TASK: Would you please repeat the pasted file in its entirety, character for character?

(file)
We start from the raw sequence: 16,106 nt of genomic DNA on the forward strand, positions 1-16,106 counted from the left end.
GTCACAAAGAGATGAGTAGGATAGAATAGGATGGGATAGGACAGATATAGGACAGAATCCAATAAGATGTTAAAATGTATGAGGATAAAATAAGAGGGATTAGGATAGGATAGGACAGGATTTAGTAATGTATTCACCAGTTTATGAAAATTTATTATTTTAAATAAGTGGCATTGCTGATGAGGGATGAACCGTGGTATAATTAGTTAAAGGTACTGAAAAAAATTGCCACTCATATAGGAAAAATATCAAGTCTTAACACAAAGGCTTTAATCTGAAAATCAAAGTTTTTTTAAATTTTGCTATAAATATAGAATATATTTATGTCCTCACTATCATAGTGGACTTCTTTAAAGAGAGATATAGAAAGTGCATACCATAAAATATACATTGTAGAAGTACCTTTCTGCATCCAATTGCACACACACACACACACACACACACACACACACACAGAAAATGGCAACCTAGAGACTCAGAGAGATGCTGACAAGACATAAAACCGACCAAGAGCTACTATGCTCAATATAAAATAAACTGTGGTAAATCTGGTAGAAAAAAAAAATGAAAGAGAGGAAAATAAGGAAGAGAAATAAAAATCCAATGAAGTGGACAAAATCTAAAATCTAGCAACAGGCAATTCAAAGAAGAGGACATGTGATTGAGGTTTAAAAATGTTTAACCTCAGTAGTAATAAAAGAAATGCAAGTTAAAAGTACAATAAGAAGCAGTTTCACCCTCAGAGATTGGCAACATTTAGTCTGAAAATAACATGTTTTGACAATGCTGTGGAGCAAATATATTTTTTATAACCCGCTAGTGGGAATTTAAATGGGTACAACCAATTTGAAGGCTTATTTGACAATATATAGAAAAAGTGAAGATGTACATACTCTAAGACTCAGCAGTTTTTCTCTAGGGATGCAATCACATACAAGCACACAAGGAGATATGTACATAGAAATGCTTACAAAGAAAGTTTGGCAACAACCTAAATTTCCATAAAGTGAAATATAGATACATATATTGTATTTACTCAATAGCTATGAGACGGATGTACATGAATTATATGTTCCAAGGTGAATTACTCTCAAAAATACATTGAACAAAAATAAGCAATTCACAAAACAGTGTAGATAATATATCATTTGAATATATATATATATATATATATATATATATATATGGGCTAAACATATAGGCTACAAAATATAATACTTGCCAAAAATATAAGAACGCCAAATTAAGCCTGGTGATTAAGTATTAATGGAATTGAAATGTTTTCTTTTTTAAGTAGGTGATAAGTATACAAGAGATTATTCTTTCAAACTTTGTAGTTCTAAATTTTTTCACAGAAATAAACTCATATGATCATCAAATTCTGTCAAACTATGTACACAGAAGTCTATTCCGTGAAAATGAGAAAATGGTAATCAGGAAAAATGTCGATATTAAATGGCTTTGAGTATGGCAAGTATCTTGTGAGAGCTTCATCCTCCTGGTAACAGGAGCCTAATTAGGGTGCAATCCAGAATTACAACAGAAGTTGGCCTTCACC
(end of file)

We start from the raw sequence: 16,106 nt of genomic DNA on the forward strand, positions 1-16,106 counted from the left end.
GTCACAAAGAGATGAGTAGGATAGAATAGGATGGGATAGGACAGATATAGGACAGAATCCAATAAGATGTTAAAATGTATGAGGATAAAATAAGAGGGATTAGGATAGGATAGGACAGGATTTAGTAATGTATTCACCAGTTTATGAAAATTTATTATTTTAAATAAGTGGCATTGCTGATGAGGGATGAACCGTGGTATAATTAGTTAAAGGTACTGAAAAAAATTGCCACTCATATAGGAAAAATATCAAGTCTTAACACAAAGGCTTTAATCTGAAAATCAAAGTTTTTTTAAATTTTGCTATAAATATAGAATATATTTATGTCCTCACTATCATAGTGGACTTCTTTAAAGAGAGATATAGAAAGTGCATACCATAAAATATACATTGTAGAAGTACCTTTCTGCATCCAATTGCACACACACACACACACACACACACACACACACACAGAAAATGGCAACCTAGAGACTCAGAGAGATGCTGACAAGACATAAAACCGACCAAGAGCTACTATGCTCAATATAAAATAAACTGTGGTAAATCTGGTAGAAAAAAAAAATGAAAGAGAGGAAAATAAGGAAGAGAAATAAAAATCCAATGAAGTGGACAAAATCTAAAATCTAGCAACAGGCAATTCAAAGAAGAGGACATGTGATTGAGGTTTAAAAATGTTTAACCTCAGTAGTAATAAAAGAAATGCAAGTTAAAAGTACAATAAGAAGCAGTTTCACCCTCAGAGATTGGCAACATTTAGTCTGAAAATAACATGTTTTGACAATGCTGTGGAGCAAATATATTTTTTATAACCCGCTAGTGGGAATTTAAATGGGTACAACCAATTTGAAGGCTTATTTGACAATATATAGAAAAAGTGAAGATGTACATACTCTAAGACTCAGCAGTTTTTCTCTAGGGATGCAATCACATACAAGCACACAAGGAGATATGTACATAGAAATGCTTACAAAGAAAGTTTGGCAACAACCTAAATTTCCATAAAGTGAAATATAGATACATATATTGTATTTACTCAATAGCTATGAGACGGATGTACATGAATTATATGTTCCAAGGTGAATTACTCTCAAAAATACATTGAACAAAAATAAGCAATTCACAAAACAGTGTAGATAATATATCATTTGAATATATATATATATATATATATATATATATATATGGGCTAAACATATAGGCTACAAAATATAATACTTGCCAAAAATATAAGAACGCCAAATTAAGCCTGGTGATTAAGTATTAATGGAATTGAAATGTTTTCTTTTTTAAGTAGGTGATAAGTATACAAGAGATTATTCTTTCAAACTTTGTAGTTCTAAATTTTTTCACAGAAATAAACTCATATGATCATCAAATTCTGTCAAACTATGTACACAGAAGTCTATTCCGTGAAAATGAGAAAATGGTAATCAGGAAAAATGTCGATATTAAATGGCTTTGAGTATGGCAAGTATCTTGTGAGAGCTTCATCCTCCTGGTAACAGGAGCCTAATTAGGGTGCAATCCAGAATTACAACAGAAGTTGGCCTTCACC